GOP House Races Against Time for Biden-DOJ Tapes

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Posted 11 days ago

GOP-led House in Race Against Time to Obtain Biden-DOJ Tapes

The Republican-led House returns to Capitol Hill today with just 21 scheduled legislative days left before the November elections to obtain the audio tapes of Justice Department special counsel Robert Hur's 2023 interview with President Biden regarding his mishandling of classified documents.

The House GOP has the transcript of the five-hour interview but has offered several arguments on why it wants the tapes. One of the main reasons is that the federal criminal investigation ended this year with no charges against Biden in part because Hur concluded a jury would likely view the president as a “sympathetic, well-meaning elderly man with a poor memory.”

This comment took on much greater significance after Biden's June 27 debate with GOP candidate Donald Trump in which the president's cognitive abilities appear to contribute to his halting performance.


GOP House Speaker Mike Johnson has also suggested he wants the tapes to ensure the transcript of the interview is accurate.

Earlier in June, the House voted to hold Garland in contempt for declining to turn over the subpoenaed tapes, but Garland's department declined to prosecute him.

Last week, the House Judiciary Committee sued Garland to enforce its subpoena for the tapes. This is not the committee's first attempt to get its hands on the tape. After it pressured Garland previously, Biden exerted his executive privilege over the committee to prevent their disclosure.

Republicans have rejected the executive privilege argument because the lower chamber already has the transcript.

In Hur's report on his investigation, he also stated Biden “appeared to have significant limitation” in recordings with ghostwriter of his memoir, Mark Zwonitzer, in 2017 and during his 2023 interview with the special counsel’s team.

The Department of Justice admitted in May in a federal court document that the transcript had been altered, omitting some repeated words and filler words such as "um."

Meanwhile, Rep. Anna Paulina Luna (R-Fla.) late last month introduced a resolution that would fine Garland $10,000 a day until he complies with the subpoena and releases the audio tapes. Luna is invoking the House’s power of “inherent contempt” to fine Garland. She plans to force a vote as early as this week.

The GOP-led House appears to have limited, if any, options to get the tapes, following its so far unsuccessful efforts in the Biden impeachment hearings, with the looming possibility Republicans could lose the chamber to Democrats in November.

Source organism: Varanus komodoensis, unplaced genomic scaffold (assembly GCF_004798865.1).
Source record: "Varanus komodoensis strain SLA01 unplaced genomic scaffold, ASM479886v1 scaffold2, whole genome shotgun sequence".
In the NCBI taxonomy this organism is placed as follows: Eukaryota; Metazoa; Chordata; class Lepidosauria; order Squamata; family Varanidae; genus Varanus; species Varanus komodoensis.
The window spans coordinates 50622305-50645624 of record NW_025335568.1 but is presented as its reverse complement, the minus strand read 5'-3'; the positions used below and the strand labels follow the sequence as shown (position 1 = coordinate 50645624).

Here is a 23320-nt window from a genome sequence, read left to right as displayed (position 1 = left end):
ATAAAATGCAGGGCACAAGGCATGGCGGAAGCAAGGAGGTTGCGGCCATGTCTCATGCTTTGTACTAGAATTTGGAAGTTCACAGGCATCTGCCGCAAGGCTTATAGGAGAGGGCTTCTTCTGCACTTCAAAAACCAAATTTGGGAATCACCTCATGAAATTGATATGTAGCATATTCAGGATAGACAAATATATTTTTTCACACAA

The House returns to Capitol Hill today with just 21 scheduled legislative days left before the November elections to obtain the audio tapes of Justice Department special counsel Robert Hur's 2023 interview with President Biden regarding his mishandling of classified documents.

The House GOP has the transcript of the five-hour interview but has offered several arguments on why it wants the tapes. One of the main reasons is that the federal criminal investigation ended this year with no charges against Biden in part because Hur concluded a jury would likely view the president as a “sympathetic, well-meaning elderly man with a poor memory.”

This comment took on much greater significance after Biden's June 27 debate with GOP candidate Donald Trump in which the president's cognitive abilities appear to contribute to his halting performance.

GOP House Speaker Mike Johnson has also suggested he wants the tapes to ensure the transcript of the interview is accurate.

Earlier in June, the House voted to hold Garland in contempt for declining to turn over the subpoenaed tapes, but Garland's department declined to prosecute him.

Last week, the House Judiciary Committee sued Garland to enforce its subpoena for the tapes. This is not the committee's first attempt to get its hands on the tape. After it pressured Garland previously, Biden exerted his executive privilege over the committee to prevent their disclosure.

Republicans have rejected the executive privilege argument because the lower chamber already has the transcript.

In Hur's report on his investigation, he also stated Biden “appeared to have significant limitation” in recordings with ghostwriter of his memoir, Mark Zwonitzer, in 2017 and during his 2023 interview with the special counsel’s team.

The Department of Justice admitted in May in a federal court document that the transcript had been altered, omitting some repeated words and filler words such as "um."

Meanwhile, Rep. Anna Paulina Luna (R-Fla.) late last month introduced a resolution that would fine Garland $10,000 a day until he complies with the subpoena and releases the audio tapes. Luna is invoking the House’s power of “inherent contempt” to fine Garland. She plans to force a vote as early as this week.

The GOP-led House appears to have limited, if any, options to get the tapes, following its so far unsuccessful efforts in the Biden impeachment hearings, with the looming possibility Republicans could lose the chamber to Democrats in November.

Sources:
trendingpoliticsnews.com
conservativeinstitute.org
justthenews.com












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